The Red Menace title given to both this and the previous volume makes more sense applied here as Captain America’s arch-enemy the Red Skull is the guiding hand behind much of what occupies him throughout the book.

Ed Brubaker has accumulated some of the more outrageous elements of Captain America’s print past and refracted them through the knowing prism of 21st century experience. We have a new version of World War II Nazi super strongman, Master Man, complete with swastika emblem, and what immediately strikes is how the aryan blonde hair and primary blue colour scheme of his costume makes him resemble Miracleman/Marvelman. A sight no-one ever expected to see again is the Jack Kirby created Sleeper, a giant destructive Nazi robot rampaging through London. The Sleeper is given a 21st century polish by artist Steve Epting, with the spray-on swastika replaced by luminous blue alien writing. The Red Skull is pulling the strings, but has his own battle to fight for control of the body he shares with Aleksander Lukin. Lukin is a one time high ranking Soviet army official whose talents and adaptability launched a successful post-Soviet career as an entrepreneur. His status affords a high level of diplomatic protection, and enables Brubaker a brief pause to highlight corporate unaccountability.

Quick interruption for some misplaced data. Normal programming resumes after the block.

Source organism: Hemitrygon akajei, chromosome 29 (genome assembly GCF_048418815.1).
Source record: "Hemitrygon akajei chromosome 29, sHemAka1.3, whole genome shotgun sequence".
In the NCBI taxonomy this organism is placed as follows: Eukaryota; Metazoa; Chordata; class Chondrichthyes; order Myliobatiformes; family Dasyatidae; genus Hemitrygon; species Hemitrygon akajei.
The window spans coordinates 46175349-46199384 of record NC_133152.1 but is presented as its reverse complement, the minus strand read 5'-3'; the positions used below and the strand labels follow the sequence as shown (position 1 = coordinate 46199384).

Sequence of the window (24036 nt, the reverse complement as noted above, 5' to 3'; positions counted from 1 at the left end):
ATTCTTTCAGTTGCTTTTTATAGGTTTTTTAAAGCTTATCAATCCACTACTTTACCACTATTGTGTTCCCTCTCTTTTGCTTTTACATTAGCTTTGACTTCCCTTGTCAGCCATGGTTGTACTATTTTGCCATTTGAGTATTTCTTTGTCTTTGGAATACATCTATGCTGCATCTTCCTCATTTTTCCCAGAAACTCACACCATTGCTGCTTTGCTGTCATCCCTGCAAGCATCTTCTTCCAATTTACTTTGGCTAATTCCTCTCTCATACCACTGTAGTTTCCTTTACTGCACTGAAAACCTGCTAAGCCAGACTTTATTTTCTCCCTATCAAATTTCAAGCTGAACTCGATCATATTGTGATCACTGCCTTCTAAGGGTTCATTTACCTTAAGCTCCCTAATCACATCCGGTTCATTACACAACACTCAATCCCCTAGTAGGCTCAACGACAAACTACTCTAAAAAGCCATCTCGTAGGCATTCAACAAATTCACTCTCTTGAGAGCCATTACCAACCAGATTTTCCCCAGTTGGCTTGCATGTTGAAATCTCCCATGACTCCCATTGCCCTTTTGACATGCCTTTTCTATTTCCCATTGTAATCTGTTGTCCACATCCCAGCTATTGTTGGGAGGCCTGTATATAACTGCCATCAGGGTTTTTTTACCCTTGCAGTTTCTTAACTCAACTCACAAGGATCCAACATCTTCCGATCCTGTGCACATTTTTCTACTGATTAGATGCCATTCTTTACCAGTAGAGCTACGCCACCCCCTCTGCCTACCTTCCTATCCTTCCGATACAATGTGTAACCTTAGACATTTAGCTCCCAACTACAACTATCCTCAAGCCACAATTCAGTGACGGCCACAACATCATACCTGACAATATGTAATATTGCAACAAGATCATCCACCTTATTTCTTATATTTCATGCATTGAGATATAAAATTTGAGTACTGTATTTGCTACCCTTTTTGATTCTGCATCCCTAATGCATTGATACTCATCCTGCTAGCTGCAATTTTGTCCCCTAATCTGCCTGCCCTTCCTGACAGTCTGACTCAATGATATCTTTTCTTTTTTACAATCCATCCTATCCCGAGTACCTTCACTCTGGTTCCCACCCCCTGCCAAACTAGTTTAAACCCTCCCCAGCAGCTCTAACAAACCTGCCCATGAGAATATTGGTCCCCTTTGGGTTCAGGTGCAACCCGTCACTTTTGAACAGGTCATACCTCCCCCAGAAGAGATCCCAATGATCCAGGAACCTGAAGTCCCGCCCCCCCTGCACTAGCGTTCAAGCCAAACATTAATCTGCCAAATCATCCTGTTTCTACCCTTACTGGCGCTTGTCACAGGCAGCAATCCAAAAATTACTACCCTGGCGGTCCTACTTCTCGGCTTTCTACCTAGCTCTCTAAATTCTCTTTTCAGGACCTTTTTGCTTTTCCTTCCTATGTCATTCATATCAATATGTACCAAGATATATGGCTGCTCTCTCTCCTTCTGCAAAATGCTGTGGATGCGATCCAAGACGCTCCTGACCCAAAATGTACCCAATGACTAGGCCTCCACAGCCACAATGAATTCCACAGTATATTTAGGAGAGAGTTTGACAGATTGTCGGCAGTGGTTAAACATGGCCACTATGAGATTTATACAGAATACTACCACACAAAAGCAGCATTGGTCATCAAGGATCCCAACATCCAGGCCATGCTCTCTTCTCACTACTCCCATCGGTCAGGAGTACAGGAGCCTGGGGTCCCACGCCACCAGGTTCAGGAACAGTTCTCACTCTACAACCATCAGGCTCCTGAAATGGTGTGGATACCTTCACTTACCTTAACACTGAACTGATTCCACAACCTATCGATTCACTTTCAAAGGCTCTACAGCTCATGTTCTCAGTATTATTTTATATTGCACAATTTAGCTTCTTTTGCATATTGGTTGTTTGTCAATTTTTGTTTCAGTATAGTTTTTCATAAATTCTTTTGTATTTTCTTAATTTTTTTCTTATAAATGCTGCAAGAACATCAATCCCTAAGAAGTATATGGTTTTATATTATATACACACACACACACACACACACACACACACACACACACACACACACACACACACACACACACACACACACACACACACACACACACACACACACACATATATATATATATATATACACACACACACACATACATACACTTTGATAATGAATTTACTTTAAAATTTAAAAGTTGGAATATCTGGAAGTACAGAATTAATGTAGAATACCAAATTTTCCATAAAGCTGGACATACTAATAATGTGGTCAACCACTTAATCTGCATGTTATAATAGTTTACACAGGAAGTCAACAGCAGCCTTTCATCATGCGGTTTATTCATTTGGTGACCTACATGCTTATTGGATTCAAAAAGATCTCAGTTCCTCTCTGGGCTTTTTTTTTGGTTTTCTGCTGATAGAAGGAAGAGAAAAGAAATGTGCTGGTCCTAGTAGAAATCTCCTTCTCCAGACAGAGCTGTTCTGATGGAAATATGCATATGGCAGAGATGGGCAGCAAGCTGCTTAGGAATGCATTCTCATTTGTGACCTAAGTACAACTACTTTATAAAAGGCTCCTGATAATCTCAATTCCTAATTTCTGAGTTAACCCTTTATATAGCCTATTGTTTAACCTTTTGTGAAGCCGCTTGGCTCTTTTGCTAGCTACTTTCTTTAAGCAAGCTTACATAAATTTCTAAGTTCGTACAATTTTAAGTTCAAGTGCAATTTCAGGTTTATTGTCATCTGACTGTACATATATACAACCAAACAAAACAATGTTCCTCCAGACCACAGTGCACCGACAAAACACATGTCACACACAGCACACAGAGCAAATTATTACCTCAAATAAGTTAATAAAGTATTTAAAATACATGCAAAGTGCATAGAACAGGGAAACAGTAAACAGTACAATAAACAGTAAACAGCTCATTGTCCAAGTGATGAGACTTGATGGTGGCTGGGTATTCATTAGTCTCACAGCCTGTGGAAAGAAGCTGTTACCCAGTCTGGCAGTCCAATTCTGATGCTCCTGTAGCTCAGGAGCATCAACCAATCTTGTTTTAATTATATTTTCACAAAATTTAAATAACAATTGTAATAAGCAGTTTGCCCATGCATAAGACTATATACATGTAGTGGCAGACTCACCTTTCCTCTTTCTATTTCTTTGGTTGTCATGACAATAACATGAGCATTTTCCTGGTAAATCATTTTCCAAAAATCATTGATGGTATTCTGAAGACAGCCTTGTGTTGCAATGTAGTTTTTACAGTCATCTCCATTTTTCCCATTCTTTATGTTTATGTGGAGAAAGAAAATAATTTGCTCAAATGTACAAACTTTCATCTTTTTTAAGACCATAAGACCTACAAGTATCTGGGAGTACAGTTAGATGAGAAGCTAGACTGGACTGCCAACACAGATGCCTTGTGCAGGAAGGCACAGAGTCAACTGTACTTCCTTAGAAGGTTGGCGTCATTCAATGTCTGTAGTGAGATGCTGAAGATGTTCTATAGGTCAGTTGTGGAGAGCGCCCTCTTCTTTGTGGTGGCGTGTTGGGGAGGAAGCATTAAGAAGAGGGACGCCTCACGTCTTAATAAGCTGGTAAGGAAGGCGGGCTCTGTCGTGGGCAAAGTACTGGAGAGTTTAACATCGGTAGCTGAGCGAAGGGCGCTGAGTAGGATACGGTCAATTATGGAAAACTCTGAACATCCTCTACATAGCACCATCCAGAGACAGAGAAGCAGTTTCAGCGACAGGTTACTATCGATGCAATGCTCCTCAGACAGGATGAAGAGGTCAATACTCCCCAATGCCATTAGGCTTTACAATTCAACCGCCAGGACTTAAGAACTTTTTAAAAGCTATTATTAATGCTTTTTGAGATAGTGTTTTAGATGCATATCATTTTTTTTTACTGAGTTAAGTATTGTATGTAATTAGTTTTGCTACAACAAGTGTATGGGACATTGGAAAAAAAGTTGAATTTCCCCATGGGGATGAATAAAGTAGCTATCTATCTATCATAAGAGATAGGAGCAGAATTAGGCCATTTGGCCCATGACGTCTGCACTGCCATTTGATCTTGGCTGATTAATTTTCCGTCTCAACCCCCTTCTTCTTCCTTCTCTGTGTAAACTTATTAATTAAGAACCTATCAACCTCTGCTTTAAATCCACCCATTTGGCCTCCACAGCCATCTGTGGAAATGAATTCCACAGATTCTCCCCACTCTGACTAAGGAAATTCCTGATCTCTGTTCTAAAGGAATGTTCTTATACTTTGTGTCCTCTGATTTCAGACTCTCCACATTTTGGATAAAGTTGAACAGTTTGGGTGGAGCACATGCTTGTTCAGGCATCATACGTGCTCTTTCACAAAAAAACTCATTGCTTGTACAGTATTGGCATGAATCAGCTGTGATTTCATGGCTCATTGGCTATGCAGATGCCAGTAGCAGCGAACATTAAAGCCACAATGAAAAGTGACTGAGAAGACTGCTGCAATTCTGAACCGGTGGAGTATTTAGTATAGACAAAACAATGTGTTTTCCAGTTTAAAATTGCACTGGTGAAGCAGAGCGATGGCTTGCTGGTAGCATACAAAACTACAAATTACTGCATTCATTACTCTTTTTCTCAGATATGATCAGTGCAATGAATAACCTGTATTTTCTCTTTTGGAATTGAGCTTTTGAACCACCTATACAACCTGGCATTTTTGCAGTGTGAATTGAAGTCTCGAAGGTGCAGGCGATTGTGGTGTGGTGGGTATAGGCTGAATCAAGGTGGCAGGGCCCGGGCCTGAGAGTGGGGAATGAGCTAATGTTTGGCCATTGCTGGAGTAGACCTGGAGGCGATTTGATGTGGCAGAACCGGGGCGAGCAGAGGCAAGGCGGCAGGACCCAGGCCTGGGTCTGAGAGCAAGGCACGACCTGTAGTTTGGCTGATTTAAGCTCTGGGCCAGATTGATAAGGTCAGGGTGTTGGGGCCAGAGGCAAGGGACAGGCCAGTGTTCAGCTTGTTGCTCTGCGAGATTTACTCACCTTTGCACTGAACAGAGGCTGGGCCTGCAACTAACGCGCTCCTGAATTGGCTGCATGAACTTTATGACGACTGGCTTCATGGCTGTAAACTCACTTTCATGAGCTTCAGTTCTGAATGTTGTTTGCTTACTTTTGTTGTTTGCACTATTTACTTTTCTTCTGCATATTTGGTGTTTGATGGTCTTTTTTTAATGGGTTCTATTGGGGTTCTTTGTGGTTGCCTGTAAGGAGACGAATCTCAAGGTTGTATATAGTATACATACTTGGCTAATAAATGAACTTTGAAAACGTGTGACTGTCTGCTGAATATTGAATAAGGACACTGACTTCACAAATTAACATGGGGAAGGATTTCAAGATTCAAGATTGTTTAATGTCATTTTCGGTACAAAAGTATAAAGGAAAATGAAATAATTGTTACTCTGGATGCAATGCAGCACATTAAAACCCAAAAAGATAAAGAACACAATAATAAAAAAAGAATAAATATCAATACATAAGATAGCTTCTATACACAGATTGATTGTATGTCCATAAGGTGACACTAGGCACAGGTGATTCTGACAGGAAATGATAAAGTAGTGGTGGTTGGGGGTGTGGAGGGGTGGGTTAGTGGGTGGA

Most of the action occurs in London, so British patriotic hero Union Jack turns up along with a rejuvenated Spitfire, once a comrade of both Cap and Winter Soldier as part of World War II superteam the Invaders. There’s a resolution of sorts to the Winter Soldier storyline from previous volumes, and thoroughly unpleasant villains Crossbones and Sin are also on hand.

All in all, this is fun, but not a highpoint of Brubaker’s Captain America run. The story continues in Captain America: Civil War, and can be found collected with the first Red Menace volume in both Red Menace Ultimate Collection and Captain America by Ed Brubaker Omnibus volume 1.